techniques failed to meet the new design requirements. Court
architects were also being replaced by Ottoman architects from
Christian minority and by European architects who were better
equipped to cope with the complex spatial demands of the sultans
the foreign architects who worked in Tanzimat period the British
architect W.J. Smith and the Swiss architect Gaspare T.Fossati were
in the forefront due to their comissions. W.J. Smith who came to
Istanbul for the construction of the British embassy (Pera House),
lived in Istanbul between 1841-1856. He did not work only for the
British community but was also commissioner by Sultan Abdulmecit to
design the large scale edifice such military barracks (Mecidiye and
Selimiye Kislasi) and military hospital at Gumussuyu
(7). He worked not only for the public buildings but for the
Sultan himself as well. For British critics, the imperial kiosk at
Tophane, designed for the Sultan in 1853, represented a fascinating
attempt by Turks to speak as modern Europeans (8). G.T. Fossati who
came to Istanbul to build the Russian embassy, was commissioned by
Sultan Abdulmecit after the success of his work at this building.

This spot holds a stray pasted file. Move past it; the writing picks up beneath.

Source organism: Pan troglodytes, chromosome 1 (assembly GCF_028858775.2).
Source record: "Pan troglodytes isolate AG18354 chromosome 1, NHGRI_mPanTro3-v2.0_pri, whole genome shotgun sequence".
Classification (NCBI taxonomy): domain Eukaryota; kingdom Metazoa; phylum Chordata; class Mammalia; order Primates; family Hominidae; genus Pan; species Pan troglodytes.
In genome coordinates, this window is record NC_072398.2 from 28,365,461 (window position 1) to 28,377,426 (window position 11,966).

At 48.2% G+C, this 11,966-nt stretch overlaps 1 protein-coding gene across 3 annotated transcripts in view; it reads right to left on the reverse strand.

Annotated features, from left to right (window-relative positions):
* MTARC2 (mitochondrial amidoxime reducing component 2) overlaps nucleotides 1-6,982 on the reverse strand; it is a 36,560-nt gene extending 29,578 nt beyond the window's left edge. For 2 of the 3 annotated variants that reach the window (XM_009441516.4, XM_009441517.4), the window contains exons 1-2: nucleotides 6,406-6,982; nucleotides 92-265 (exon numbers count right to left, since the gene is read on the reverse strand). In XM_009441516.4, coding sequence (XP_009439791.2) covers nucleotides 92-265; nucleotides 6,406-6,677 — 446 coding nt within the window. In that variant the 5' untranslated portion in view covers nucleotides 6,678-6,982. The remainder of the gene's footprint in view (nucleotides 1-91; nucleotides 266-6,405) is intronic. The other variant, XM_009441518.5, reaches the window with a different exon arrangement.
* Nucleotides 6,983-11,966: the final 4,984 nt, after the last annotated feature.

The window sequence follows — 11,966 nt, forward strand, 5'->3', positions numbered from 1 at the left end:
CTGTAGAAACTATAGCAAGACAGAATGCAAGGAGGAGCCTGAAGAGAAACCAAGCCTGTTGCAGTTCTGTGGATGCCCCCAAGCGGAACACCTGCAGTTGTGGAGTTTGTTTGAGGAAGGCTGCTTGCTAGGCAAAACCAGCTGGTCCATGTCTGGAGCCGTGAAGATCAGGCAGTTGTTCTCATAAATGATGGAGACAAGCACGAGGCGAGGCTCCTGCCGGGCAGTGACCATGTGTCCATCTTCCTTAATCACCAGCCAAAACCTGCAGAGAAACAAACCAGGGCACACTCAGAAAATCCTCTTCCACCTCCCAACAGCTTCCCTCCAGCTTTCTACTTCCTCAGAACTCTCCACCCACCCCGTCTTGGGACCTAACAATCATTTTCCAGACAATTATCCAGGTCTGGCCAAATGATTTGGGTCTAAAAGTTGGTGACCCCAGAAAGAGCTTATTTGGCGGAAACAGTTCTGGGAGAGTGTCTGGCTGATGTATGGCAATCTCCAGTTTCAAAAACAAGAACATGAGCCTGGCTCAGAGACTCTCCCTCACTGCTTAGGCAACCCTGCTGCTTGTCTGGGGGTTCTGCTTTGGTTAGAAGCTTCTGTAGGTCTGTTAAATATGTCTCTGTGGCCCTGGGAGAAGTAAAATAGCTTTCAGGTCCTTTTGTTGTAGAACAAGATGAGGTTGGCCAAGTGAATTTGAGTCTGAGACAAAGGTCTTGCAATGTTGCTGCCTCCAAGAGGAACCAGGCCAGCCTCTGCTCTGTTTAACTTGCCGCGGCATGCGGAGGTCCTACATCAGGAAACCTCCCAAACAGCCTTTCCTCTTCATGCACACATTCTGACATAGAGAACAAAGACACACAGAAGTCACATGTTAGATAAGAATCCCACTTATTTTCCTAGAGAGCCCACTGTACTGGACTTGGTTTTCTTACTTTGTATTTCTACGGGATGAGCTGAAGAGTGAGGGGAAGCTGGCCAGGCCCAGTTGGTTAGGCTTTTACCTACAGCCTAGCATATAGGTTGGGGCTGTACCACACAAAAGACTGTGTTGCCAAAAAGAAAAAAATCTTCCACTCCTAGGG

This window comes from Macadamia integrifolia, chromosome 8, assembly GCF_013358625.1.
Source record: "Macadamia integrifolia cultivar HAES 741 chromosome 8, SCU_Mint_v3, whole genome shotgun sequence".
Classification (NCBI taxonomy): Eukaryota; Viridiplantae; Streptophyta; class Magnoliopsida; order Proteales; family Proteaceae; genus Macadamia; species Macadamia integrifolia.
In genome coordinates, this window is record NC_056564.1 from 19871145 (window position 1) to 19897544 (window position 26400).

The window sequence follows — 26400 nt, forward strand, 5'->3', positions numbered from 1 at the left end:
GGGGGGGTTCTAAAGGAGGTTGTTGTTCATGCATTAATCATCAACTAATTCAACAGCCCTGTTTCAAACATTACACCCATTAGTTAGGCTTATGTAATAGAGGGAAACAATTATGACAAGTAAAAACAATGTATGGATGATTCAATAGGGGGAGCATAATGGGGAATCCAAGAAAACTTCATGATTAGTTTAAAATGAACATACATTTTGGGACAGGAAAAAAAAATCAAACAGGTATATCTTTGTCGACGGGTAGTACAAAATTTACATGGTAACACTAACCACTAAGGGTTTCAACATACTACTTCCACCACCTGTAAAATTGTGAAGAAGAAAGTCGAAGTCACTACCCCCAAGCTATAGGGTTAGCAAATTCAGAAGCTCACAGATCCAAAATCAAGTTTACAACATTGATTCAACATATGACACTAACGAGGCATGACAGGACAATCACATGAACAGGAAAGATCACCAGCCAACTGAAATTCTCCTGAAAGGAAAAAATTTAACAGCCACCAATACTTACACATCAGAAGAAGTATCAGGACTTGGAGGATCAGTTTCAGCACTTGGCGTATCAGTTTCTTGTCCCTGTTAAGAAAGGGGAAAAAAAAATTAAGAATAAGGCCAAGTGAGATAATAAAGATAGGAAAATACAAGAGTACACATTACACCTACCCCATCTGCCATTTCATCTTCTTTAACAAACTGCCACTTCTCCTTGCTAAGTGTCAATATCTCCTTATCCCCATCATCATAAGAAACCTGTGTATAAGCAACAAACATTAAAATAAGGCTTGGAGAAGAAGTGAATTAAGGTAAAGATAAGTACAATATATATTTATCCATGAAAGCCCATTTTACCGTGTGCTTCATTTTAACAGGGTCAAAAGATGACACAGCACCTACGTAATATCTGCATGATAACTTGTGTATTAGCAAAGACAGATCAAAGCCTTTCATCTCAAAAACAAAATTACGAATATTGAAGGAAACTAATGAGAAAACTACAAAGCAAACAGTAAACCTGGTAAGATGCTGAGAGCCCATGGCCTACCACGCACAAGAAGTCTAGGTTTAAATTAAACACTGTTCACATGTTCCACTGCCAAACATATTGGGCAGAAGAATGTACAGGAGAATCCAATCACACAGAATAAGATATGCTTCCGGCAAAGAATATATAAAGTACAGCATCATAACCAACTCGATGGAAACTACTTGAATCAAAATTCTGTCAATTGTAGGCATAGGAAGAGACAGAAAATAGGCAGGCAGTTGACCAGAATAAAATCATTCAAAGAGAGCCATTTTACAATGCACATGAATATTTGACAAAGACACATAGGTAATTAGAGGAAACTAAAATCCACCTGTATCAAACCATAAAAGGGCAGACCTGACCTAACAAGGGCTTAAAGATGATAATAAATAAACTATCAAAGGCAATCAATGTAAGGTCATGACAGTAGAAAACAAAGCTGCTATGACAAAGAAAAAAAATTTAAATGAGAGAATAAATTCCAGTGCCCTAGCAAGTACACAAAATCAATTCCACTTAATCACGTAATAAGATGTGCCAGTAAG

Major works of Fossati were military hospital in Beyazit (1843), the
university building (Darulfunun, 1845-1863) erected between Hagia
Sophia and the Sultan Ahmet Mosque, the archive building in Sublime
Porte (1847-1848) and restoration of Hagia Sophia (1846-1849).
Fossati also worked for the Ottoman élites in Istanbul. Both Smith
and Fossati represented neo-classicism tending the form of the Greek
revival in their works.
During the reign of Abdulaziz
(1861-1876) two Italian architects were commissioned for
architectural activities. Barborini and his French assistant Leon
Parville were appointed to design Ottoman pavilion at the Paris
Exhibition of 1867 (9). Barborini was also the member of the
building committee for municipality in Istanbul (10). Another
Italian architect Montani prepared the book titled "Usul-u Mimari